If verses 3-6 tend to emphasis the heavenly and Messianic character of the two witnesses, verses 7ff more clearly reflect the dual aspect of Jesus-Believers as true and faithful witnesses who are put to death. Their role as Heavenly/Messianic Prophets covers the period of 1,260 days (= 3½ years) during which they prophesy, wearing coarse garments (‘sackcloth’, sa/kko$), marking the coming of the Judgment and urging people to repent. In a sense, this period of preaching/prophesying is similar to that of John the Baptist, as well as Jesus (in his Galilean ministry), both of whom were identified in different ways as the Messianic Prophet (Elijah) who would appear at the end-time. Jesus was also associated with the end-time “Prophet like Moses”, though the Gospel tradition identifies him more closely with the Anointed herald of Isaiah 61:1ff. In any case, it is after this time of prophetic proclamation/ministry, that Jesus comes to Jerusalem and is put to death. This Gospel narrative-matrix is very much at work here in Rev 11:3-14.

At the same time, verses 7ff open up an entirely separate line of imagery as well—that of the beast (i.e. wild animal, qhri/on) who attacks the people of God. It is this visionary conflict which dominates much of the second half of the book (beginning with chapter 12). It is introduced here, without any real explanation or elaboration:

“And when they should complete their witness, the wild (animal) stepping up out of the (pit) without depth [i.e. bottomless pit] will make war with them, and will be victorious (over) them and will kill them off.” (v. 7)

As the “beast” (wild animal) is clearly symbolic in the context of the visions which follow (to be discussed), it stands to reason that the two witness are figurative as well; this would seem to be confirmed by the description in verse 8, where several different images are blended together:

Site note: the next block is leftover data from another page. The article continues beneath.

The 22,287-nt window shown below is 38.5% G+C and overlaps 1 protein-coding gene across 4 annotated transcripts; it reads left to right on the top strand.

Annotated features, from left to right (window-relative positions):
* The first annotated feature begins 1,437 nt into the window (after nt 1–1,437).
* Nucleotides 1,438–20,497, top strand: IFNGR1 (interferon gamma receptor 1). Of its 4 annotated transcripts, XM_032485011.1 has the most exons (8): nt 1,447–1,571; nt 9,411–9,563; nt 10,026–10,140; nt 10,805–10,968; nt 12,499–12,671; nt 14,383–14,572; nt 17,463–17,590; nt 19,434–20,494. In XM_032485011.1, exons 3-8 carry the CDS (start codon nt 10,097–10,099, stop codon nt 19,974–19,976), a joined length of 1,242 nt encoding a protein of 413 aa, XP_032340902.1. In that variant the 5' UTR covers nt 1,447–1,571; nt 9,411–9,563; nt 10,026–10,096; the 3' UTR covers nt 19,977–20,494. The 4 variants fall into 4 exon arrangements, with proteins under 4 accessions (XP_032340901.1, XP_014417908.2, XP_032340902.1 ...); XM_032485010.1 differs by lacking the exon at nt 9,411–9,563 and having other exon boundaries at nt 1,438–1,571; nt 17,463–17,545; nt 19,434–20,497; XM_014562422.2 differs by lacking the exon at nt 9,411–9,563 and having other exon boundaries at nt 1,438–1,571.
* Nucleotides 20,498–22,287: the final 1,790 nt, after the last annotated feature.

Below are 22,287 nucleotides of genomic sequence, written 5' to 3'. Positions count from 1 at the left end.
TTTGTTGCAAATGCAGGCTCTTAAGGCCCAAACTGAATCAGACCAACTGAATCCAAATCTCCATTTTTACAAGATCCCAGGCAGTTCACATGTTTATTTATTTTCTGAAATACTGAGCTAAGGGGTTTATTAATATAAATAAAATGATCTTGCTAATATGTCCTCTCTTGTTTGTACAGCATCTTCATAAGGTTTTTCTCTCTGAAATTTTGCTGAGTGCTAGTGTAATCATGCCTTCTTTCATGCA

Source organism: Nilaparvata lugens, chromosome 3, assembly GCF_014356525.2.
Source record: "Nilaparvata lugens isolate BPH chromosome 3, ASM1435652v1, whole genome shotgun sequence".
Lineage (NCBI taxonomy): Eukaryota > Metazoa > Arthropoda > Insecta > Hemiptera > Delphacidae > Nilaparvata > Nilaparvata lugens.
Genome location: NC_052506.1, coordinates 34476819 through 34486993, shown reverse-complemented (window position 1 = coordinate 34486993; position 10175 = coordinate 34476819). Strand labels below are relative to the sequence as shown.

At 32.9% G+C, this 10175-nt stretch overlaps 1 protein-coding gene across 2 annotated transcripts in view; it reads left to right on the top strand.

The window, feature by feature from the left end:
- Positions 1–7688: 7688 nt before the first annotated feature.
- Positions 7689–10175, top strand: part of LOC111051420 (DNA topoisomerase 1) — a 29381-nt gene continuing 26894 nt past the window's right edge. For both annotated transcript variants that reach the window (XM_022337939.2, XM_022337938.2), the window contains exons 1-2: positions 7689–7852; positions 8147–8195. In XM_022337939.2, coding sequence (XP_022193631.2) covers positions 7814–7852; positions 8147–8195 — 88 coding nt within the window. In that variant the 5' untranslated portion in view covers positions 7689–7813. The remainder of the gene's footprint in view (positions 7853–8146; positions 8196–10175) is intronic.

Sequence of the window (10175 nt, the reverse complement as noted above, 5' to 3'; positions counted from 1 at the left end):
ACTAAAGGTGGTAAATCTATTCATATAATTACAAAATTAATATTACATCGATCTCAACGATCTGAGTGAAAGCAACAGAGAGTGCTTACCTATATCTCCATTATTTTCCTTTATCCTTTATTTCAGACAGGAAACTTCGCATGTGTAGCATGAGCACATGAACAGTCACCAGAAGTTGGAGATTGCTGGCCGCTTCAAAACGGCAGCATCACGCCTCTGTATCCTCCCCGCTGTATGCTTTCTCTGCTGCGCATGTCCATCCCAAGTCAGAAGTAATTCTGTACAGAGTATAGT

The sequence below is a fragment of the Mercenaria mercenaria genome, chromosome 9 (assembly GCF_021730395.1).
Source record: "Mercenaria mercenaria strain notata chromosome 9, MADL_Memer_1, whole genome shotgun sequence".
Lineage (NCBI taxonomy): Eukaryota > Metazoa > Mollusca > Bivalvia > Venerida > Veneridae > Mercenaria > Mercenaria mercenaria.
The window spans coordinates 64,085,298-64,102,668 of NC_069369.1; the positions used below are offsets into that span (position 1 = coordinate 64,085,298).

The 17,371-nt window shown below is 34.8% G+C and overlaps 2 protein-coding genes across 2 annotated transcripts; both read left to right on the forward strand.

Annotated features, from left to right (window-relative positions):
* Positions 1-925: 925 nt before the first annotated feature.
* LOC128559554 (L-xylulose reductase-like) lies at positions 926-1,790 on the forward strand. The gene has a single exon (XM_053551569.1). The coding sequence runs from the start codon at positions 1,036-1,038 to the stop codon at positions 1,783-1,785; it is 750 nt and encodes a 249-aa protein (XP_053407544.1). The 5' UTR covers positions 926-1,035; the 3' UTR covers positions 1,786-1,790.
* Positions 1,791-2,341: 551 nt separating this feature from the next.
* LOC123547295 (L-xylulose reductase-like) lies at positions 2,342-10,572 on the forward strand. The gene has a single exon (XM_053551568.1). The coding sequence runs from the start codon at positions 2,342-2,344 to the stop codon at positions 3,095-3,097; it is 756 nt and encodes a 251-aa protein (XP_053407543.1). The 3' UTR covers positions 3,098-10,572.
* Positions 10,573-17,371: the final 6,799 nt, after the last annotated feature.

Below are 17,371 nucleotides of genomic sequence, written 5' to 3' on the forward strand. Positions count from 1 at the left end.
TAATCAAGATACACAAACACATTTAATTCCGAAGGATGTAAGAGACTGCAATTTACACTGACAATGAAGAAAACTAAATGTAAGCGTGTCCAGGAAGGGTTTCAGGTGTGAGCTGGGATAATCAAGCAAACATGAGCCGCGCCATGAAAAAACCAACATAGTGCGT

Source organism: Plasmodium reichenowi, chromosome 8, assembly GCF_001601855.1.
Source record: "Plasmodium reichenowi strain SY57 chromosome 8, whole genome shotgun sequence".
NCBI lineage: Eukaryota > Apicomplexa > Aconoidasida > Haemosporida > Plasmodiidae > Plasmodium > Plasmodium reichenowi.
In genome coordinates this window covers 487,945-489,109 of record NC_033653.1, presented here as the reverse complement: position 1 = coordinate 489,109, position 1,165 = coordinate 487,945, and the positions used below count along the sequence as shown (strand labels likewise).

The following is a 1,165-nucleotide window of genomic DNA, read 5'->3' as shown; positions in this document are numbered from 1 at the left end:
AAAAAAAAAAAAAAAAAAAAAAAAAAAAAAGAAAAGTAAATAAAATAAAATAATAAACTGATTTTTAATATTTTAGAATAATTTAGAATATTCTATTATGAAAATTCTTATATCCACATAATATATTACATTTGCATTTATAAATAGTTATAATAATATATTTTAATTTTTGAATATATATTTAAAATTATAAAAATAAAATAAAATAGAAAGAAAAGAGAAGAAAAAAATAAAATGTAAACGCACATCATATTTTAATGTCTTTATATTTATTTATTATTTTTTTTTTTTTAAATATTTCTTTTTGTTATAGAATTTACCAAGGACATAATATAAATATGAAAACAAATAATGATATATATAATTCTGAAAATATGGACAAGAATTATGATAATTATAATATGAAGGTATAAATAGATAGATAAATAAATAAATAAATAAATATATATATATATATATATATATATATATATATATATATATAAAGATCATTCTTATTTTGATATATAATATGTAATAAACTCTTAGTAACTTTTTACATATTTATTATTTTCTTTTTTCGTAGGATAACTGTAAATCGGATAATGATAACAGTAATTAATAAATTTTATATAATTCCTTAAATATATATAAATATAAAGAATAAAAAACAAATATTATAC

• The body (singular) of the two witnesses is left laying in the streets of “the great city”, which is further given a hybrid identification:
      • Sodom—traditionally associated with wickedness/immorality (and the judgment which came upon it)
      • Egypt—the land of slavery for the people of God (Israel)
      • Jerusalem—here, literally, “where our Lord was put to the stake [i.e. crucified]”

Some commentators, relying on the last detail, would identify the “great city” flatly as Jerusalem (i.e. the actual city). However, I believe that this is overly simplistic, and, indeed, incorrect. In my view the designation “the great city” is meant as a specific contrast to “the holy city” (i.e. where the Temple is located) in v. 2. By comparison, “the great city” is marked by its “wide (street)s” and wickedness (“Sodom”). It is best to see it as a figure for the wider world—i.e. the “nations”, or, the Roman Empire, according to the (historical) setting of the book. By contrast, believers (the people of God, collectively) are represented by the “holy city” and the Temple-complex (cf. on vv. 1-2 in the previous note). The 3½ years (1,260 days) is also a figurative period, drawn from Old Testament tradition, and represents the coming time of distress (and persecution). During this period, believers are to serve as witness of Jesus to the world (the “great city”); many, like Jesus himself, will be put to death as a result. This is the main association in verse 8, identifying the “great city” as the place “where our Lord was put to the stake”.

The death of the witnesses—that is, the time they remain dead—parallels the period of ministry (3½ days | 3½ years). The people of the “great city” rejoice and celebrate (evoking the Roman Saturnalia festival), even as the body of the witness(es) lies dead and unburied in the street (vv. 9-10). The cruelty and wickedness of humankind could not be more simply and vividly expressed. It is possible that the public spectacle-executions of Christians under Nero is in mind here, serving as a pattern for many other early Christian Martyrdom narratives. The period of 3½ days also serves to bring out more strongly the parallel with the death of Jesus (i.e. the traditional motif of three days); like Jesus, after three days, the two witnesses are raised from the dead (v. 11). The parallel is extended, as the witnesses ascend to heaven (v. 12) in a cloud, just like Jesus (Acts 1:9-11). Their enemies look on as they go up in the cloud, even as the nations will watch as Jesus (the Son of Man) returns in a cloud at the end-time (Rev 1:7)